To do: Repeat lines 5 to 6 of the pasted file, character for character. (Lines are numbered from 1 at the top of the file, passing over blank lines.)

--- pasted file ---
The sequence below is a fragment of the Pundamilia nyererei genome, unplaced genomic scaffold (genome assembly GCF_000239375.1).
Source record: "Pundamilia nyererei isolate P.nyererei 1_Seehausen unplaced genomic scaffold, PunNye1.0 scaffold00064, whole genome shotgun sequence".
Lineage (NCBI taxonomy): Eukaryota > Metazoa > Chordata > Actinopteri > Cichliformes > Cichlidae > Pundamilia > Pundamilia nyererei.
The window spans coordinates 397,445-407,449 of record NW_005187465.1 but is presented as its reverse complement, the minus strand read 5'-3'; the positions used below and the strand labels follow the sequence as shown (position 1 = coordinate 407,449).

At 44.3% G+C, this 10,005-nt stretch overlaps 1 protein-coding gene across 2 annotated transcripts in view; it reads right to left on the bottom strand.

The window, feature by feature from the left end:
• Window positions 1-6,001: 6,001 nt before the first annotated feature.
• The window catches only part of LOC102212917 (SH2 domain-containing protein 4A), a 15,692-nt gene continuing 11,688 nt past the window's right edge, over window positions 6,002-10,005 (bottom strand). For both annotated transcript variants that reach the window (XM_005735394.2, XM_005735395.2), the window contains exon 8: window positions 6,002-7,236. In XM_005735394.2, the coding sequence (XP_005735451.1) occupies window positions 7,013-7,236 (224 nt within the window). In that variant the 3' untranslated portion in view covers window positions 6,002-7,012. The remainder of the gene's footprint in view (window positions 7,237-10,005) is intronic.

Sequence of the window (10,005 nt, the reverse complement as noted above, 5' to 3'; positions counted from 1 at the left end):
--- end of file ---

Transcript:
At 44.3% G+C, this 10,005-nt stretch overlaps 1 protein-coding gene across 2 annotated transcripts in view; it reads right to left on the bottom strand.

The window, feature by feature from the left end: